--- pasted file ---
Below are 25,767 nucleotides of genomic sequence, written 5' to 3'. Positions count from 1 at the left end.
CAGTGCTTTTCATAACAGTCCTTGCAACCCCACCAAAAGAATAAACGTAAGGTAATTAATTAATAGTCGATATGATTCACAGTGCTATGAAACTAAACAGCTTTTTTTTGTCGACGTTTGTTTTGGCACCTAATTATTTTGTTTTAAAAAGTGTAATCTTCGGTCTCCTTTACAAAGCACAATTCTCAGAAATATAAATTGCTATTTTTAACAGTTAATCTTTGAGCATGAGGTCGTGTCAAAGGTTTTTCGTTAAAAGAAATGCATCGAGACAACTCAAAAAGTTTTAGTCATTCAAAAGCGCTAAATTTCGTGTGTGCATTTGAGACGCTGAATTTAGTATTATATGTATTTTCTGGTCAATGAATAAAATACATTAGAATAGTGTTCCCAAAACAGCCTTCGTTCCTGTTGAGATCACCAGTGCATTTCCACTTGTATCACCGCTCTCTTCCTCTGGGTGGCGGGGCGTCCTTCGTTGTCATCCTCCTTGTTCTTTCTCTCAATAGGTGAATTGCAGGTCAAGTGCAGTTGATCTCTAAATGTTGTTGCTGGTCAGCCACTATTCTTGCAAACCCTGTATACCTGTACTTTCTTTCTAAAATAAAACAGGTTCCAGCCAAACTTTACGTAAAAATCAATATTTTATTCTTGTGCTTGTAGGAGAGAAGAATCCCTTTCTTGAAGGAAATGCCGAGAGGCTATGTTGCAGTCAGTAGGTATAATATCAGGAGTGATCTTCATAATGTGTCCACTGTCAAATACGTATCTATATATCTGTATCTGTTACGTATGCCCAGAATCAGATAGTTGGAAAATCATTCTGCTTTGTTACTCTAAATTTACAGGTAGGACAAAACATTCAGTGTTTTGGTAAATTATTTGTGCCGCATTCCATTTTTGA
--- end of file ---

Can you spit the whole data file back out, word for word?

Below are 25,767 nucleotides of genomic sequence, written 5' to 3'. Positions count from 1 at the left end.
CAGTGCTTTTCATAACAGTCCTTGCAACCCCACCAAAAGAATAAACGTAAGGTAATTAATTAATAGTCGATATGATTCACAGTGCTATGAAACTAAACAGCTTTTTTTTGTCGACGTTTGTTTTGGCACCTAATTATTTTGTTTTAAAAAGTGTAATCTTCGGTCTCCTTTACAAAGCACAATTCTCAGAAATATAAATTGCTATTTTTAACAGTTAATCTTTGAGCATGAGGTCGTGTCAAAGGTTTTTCGTTAAAAGAAATGCATCGAGACAACTCAAAAAGTTTTAGTCATTCAAAAGCGCTAAATTTCGTGTGTGCATTTGAGACGCTGAATTTAGTATTATATGTATTTTCTGGTCAATGAATAAAATACATTAGAATAGTGTTCCCAAAACAGCCTTCGTTCCTGTTGAGATCACCAGTGCATTTCCACTTGTATCACCGCTCTCTTCCTCTGGGTGGCGGGGCGTCCTTCGTTGTCATCCTCCTTGTTCTTTCTCTCAATAGGTGAATTGCAGGTCAAGTGCAGTTGATCTCTAAATGTTGTTGCTGGTCAGCCACTATTCTTGCAAACCCTGTATACCTGTACTTTCTTTCTAAAATAAAACAGGTTCCAGCCAAACTTTACGTAAAAATCAATATTTTATTCTTGTGCTTGTAGGAGAGAAGAATCCCTTTCTTGAAGGAAATGCCGAGAGGCTATGTTGCAGTCAGTAGGTATAATATCAGGAGTGATCTTCATAATGTGTCCACTGTCAAATACGTATCTATATATCTGTATCTGTTACGTATGCCCAGAATCAGATAGTTGGAAAATCATTCTGCTTTGTTACTCTAAATTTACAGGTAGGACAAAACATTCAGTGTTTTGGTAAATTATTTGTGCCGCATTCCATTTTTGA